Liver cancer (mostly hepatocellular carcinoma [HCC]) is the sixth most prevalent cancer worldwide [1], and it is the second most frequent cause of cancer-related death in men and the sixth most frequent in women [2]. Surgical resection provides a cure in only about 20–30 % of HCC patients, and the reported 5-year survival rate is 40–50 %, with a high incidence of postoperative recurrence [3, 4]. Postoperative recurrence remains a major problem in reducing patient survival [5], and it may occur because of intrahepatic metastasis from the original primary tumor even for the patients with early-stage cancer [3] or from de novo carcinogenesis [6]. The precise mechanisms involved in metastasis are still not well understood, but accumulating evidence suggests that an epithelial-mesenchymal transition (EMT)-like process plays a major role [7]. EMT is a transient and reversible switch from a polarized and epithelial phenotype to a fibroblastoid or mesenchymal cellular phenotype, with the latter showing highly motile and invasive properties [8, 9]. In general, this process is a fundamental event both in the early stage of embryonic development and in pathophysiological situations, including wound healing, chronic inflammation, and carcinoma progression [7]. Several studies have reported that functional loss or down-regulation of E-cadherin is a hallmark of EMT [10, 11], and transcriptional control of E-cadherin during EMT seems to be required. Although EMT entails the down-regulation of other epithelial-specific genes, such as those for components of tight and gap junctions or desmosomes, E-cadherin down-regulation is thought to be inherent to EMT [12]. MicroRNAs (miRNAs) are an evolutionarily conserved family of small (a class of 22-nucleotide) noncoding RNAs, known to be potent modifiers of gene expression at a posttranscriptional level. They regulate multiple cellular processes such as tumorigenesis and metastasis by down-regulating gene expression in various malignancies, including HCC [13]. microRNA-26a (miR-26a), a member of the miR-26 family, has been considered to be a potential tumor suppressor in HCC [14, 15]. miR-26a has been reported to suppress tumor growth and metastasis of HCC through the interleukin (IL)-6-Stat3 signaling pathway [16], and down-regulation of miR-26a in tumor tissue was associated with poor overall survival for patients who underwent curative surgery for HCC [17]. In our previous study, we found that miR-26a indirectly suppresses tumor progress in HCC by inhibiting tumor angiogenesis and suppressing intratumoral macrophage infiltration [14, 18]. However, how miR-26a modulates tumor progression in a direct manner remains poorly understood. It was reported that miR-26a mediated E-cadherin expression, the hallmark of EMT, in oral tongue squamous cell carcinoma, and the enhancer of zeste homolog 2 (EZH2) was the presumed key molecule that mediated miR-26a-induced down-regulation of E-cadherin expression [19]. However, whether miR-26a plays a crucial role in EMT regulation and its underlying mechanism in HCC remains unknown. In the present study, we aimed to investigate the functional role of miR-26a in EMT and consider its potential as a therapeutic target in HCC.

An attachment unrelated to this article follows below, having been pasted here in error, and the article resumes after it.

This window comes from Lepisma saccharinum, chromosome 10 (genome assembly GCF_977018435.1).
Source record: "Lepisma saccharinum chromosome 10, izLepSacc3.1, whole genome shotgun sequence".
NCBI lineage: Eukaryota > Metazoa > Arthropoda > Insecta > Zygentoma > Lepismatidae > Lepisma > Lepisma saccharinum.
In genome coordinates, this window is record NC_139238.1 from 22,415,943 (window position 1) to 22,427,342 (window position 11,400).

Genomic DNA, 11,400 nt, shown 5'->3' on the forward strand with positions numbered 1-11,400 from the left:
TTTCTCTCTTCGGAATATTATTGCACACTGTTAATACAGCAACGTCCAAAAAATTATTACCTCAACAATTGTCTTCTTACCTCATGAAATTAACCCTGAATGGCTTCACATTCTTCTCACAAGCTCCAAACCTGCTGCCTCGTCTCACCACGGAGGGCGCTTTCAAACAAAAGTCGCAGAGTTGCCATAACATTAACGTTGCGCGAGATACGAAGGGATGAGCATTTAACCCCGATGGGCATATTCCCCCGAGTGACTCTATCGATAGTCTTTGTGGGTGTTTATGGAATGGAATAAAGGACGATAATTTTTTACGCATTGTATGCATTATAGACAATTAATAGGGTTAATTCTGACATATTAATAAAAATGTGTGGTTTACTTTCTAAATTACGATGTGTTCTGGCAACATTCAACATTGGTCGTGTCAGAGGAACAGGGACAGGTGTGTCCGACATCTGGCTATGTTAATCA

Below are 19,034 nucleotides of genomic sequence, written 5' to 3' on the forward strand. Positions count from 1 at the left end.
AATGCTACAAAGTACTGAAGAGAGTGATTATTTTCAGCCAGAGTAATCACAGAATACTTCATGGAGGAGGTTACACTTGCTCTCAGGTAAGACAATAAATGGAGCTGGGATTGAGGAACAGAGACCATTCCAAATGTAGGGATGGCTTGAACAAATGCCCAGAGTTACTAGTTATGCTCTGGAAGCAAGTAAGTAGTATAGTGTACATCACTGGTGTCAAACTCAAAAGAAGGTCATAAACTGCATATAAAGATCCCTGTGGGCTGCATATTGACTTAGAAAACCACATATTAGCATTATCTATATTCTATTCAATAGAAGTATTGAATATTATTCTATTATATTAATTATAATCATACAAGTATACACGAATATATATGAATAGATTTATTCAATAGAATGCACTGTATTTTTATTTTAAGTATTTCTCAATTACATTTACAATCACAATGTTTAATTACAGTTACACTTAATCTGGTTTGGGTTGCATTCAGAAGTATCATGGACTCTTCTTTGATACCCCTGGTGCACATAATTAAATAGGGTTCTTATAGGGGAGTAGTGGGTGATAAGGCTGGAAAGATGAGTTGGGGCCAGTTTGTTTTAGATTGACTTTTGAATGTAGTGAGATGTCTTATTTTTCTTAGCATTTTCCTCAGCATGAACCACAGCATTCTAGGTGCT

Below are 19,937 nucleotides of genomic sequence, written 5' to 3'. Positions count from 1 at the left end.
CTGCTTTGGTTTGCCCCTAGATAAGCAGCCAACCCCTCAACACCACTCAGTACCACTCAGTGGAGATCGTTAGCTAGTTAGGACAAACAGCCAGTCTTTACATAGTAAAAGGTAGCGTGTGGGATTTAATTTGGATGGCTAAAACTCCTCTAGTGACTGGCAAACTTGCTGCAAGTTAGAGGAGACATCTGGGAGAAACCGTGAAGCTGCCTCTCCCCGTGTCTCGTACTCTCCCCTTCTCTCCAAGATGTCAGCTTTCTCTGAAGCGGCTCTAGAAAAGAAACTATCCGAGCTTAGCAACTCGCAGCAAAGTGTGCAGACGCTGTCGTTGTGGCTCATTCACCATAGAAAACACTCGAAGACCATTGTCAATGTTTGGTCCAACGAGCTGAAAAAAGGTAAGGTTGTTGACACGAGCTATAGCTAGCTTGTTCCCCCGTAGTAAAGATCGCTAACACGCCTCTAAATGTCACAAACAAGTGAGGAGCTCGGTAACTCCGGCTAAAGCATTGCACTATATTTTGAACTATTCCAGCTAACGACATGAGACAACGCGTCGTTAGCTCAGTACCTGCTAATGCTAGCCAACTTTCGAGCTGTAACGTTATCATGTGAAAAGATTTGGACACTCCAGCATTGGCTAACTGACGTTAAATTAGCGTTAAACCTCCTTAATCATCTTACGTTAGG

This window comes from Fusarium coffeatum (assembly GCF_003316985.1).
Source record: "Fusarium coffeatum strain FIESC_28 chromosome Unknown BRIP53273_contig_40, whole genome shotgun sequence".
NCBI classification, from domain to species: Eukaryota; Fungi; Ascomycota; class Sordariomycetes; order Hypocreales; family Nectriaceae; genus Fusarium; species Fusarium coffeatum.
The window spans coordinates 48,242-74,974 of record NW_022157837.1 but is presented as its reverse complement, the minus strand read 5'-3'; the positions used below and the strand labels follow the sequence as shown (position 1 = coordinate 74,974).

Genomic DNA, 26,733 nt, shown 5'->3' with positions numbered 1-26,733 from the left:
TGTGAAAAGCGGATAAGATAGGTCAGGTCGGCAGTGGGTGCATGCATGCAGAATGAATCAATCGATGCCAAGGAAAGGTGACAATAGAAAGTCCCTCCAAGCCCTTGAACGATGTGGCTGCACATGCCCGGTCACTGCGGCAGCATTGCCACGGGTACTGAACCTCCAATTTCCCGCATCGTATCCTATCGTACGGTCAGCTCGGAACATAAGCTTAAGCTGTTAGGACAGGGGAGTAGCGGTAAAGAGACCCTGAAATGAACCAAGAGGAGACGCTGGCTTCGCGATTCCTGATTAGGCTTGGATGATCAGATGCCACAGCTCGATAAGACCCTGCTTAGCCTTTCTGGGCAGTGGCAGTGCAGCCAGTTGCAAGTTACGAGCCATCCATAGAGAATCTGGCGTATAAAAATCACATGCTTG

Down-regulation of miR-26a is associated with EMT in tumor cells